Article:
Until We Fall

Nicole Zelniker

Jaded Ibis Press

Jackson Shore was plenty used to press conferences at this point. All he had to do, for the most part, was stand there as representative of the Militum and watch President Dexter Powers tell the American public that he was winning the war against the terrorists, praise God, blah, blah, blah…There were a few journalists in attendance, largely at the same newspapers Powers and his allies owned. The handful of others worked with the understanding that if they spoke out, they would be suspended, or worse, killed.

                from Until We Fall



Dys·topia (“bad place”)

For some reason, dystopian tales continue to be immensely popular these days, as evidenced by the many films, novels, comics, video games, and nightly news.

A recent addition to this burgeoning literature is Nicole Zelniker’s Until We Fall, where increasingly bitter partisanship has resulted in a second American civil war. The state of California secedes from the union, and the remaining United States become a democracy in name only: students are spooned a pabulum of history, easily digestible, one that avoids their nation’s complex story; military police—called the Militum—carry out extrajudicial killings of opponents considered “domestic terrorists;” the courts have been filled with justices who do the president’s bidding, and the free press has been cowed, free now only to serve the government. Citizens are encouraged to report their neighbors. (Texas, always one step ahead of dystopia, already offers $10,000 rewards.)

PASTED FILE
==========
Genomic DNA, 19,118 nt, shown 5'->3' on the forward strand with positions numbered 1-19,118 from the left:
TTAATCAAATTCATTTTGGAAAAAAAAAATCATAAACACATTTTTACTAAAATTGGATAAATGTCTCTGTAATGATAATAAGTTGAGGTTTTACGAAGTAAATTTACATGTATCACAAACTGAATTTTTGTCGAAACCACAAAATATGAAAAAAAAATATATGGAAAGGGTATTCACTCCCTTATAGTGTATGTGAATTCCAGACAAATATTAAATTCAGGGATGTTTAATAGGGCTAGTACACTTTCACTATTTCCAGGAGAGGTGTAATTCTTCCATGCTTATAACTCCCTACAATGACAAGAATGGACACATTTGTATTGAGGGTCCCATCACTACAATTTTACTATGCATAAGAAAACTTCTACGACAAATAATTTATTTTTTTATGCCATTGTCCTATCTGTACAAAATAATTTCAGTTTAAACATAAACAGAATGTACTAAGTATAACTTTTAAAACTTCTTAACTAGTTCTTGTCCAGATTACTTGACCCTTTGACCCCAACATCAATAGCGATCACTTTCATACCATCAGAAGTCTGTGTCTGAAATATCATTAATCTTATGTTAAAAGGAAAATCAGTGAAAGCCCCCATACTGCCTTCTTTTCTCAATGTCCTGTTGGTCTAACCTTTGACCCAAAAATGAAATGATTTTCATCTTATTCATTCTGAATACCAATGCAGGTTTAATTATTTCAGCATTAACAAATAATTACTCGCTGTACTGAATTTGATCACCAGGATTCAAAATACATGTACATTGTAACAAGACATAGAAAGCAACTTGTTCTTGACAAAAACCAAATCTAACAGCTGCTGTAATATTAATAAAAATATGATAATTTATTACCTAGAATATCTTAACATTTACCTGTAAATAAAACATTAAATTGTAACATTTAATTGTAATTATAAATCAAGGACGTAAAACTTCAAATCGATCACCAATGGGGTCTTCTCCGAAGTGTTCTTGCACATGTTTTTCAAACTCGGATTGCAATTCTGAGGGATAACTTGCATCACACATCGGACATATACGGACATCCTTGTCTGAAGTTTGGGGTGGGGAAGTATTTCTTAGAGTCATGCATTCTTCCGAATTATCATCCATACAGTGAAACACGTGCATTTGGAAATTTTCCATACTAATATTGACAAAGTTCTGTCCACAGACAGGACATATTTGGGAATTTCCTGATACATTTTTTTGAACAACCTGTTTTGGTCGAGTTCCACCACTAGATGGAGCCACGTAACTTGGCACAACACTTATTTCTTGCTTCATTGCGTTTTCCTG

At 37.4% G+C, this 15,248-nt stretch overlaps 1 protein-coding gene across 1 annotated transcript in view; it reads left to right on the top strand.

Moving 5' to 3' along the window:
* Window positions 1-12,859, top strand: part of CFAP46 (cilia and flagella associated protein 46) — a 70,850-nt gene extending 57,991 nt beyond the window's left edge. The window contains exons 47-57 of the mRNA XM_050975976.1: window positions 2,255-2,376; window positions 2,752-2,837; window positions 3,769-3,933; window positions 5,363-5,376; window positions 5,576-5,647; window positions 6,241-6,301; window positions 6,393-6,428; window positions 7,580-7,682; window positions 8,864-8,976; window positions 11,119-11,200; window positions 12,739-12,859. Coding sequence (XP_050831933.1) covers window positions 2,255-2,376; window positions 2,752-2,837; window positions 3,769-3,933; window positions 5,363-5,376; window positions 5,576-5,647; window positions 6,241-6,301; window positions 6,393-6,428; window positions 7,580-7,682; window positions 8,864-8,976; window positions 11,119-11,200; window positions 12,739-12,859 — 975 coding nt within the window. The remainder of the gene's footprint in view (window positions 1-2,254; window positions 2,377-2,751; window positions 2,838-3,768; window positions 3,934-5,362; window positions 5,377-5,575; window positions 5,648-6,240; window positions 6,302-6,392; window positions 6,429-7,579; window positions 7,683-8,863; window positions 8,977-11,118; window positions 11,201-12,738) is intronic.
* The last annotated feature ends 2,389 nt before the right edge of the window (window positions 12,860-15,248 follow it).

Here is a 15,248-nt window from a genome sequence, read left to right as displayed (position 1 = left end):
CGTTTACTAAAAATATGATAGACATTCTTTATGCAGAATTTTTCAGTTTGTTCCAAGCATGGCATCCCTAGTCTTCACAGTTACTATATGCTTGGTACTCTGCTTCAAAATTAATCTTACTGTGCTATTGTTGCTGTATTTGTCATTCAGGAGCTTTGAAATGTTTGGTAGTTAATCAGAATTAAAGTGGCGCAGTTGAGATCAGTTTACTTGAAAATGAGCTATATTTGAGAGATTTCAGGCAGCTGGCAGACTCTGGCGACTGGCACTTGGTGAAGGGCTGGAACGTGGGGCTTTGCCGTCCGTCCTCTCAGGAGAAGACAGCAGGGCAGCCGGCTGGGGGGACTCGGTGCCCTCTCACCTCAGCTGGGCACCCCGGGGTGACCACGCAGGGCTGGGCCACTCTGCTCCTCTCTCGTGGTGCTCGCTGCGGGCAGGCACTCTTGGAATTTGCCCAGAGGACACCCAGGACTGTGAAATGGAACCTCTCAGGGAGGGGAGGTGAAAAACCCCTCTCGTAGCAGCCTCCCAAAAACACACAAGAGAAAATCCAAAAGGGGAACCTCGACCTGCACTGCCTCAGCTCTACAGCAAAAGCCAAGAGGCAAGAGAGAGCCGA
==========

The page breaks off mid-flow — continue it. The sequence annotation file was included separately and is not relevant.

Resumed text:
Of course, this is all wrapped in the language of patriotism, religion, and “family values,” though closer to Taliban family values. Women have been relegated back to tending the home. Their reproductive rights have been reversed, along with same-sex marriage; LGBT people are once again considered criminals.

Isla is a Black trans girl who is able to “pass” as female. When her favorite teacher is arrested for teaching controversial interpretations of history and imprisoned, Isla protests and also winds up in prison. Escaping, they join others fleeing to California. What shines through Zelniker’s story is the humanity of her characters: their bravery, their warmth and compassion, their aspiration for a more humane world.

Typical of dystopian fiction, there are implausible aspects to the story that stretch the reader’s credulity, for example, that a teenage trans girl could hide her male anatomy in prison, as well as the prison break itself, their “hike” from Illinois to California, and the final rebellion.

But while parts are implausible, it is the story’s plausibility that is truly frightening: the tempting lure of a demagogue who appeals to people’s fear, greed, and ignorance with simplistic slogans and empty promises; the rewriting of history to serve the present regime; the suppression of a free press—or easier still, simply buy them out and write the news yourself; and how that demagogue can subvert the democratic process to undermine democracy. In dystopian fiction, Big Government is often the evil perpetrator, yet we are reminded that to some degree government always reflects its society. The Nazis didn’t grab power; they were voted into office.

It’s true that reading dystopian fiction is rarely a feel-good experience, but if the reading gets too depressing, you can always put down the book and turn on the evening news.



This review first appeared in The Columbia River Reader (November-December, 2021.) Reprinted with permission.